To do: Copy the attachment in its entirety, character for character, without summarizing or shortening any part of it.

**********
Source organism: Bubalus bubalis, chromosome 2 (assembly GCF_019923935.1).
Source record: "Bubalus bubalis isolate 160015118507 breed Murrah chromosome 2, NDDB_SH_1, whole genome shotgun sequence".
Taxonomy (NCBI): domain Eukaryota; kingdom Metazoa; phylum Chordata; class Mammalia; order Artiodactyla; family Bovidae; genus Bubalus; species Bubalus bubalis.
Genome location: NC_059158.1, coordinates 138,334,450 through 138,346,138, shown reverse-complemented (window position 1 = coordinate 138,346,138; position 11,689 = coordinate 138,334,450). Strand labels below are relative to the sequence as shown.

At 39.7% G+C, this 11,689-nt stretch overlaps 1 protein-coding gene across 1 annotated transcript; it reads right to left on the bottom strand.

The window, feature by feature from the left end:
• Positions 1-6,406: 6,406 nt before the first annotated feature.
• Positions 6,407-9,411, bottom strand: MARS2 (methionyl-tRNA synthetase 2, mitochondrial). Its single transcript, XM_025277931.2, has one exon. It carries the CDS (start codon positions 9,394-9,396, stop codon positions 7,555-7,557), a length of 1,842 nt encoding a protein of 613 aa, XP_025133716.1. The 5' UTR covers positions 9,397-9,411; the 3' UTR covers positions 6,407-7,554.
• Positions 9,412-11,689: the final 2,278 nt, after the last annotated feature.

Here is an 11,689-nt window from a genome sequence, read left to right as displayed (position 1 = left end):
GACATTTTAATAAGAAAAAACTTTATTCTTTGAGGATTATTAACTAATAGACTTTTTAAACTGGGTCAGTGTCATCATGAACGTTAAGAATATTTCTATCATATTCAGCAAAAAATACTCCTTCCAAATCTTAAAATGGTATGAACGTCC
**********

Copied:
Source organism: Bubalus bubalis, chromosome 2 (assembly GCF_019923935.1).
Source record: "Bubalus bubalis isolate 160015118507 breed Murrah chromosome 2, NDDB_SH_1, whole genome shotgun sequence".
Taxonomy (NCBI): domain Eukaryota; kingdom Metazoa; phylum Chordata; class Mammalia; order Artiodactyla; family Bovidae; genus Bubalus; species Bubalus bubalis.
Genome location: NC_059158.1, coordinates 138,334,450 through 138,346,138, shown reverse-complemented (window position 1 = coordinate 138,346,138; position 11,689 = coordinate 138,334,450). Strand labels below are relative to the sequence as shown.

At 39.7% G+C, this 11,689-nt stretch overlaps 1 protein-coding gene across 1 annotated transcript; it reads right to left on the bottom strand.

The window, feature by feature from the left end:
• Positions 1-6,406: 6,406 nt before the first annotated feature.
• Positions 6,407-9,411, bottom strand: MARS2 (methionyl-tRNA synthetase 2, mitochondrial). Its single transcript, XM_025277931.2, has one exon. It carries the CDS (start codon positions 9,394-9,396, stop codon positions 7,555-7,557), a length of 1,842 nt encoding a protein of 613 aa, XP_025133716.1. The 5' UTR covers positions 9,397-9,411; the 3' UTR covers positions 6,407-7,554.
• Positions 9,412-11,689: the final 2,278 nt, after the last annotated feature.

Here is an 11,689-nt window from a genome sequence, read left to right as displayed (position 1 = left end):
GACATTTTAATAAGAAAAAACTTTATTCTTTGAGGATTATTAACTAATAGACTTTTTAAACTGGGTCAGTGTCATCATGAACGTTAAGAATATTTCTATCATATTCAGCAAAAAATACTCCTTCCAAATCTTAAAATGGTATGAACGTCC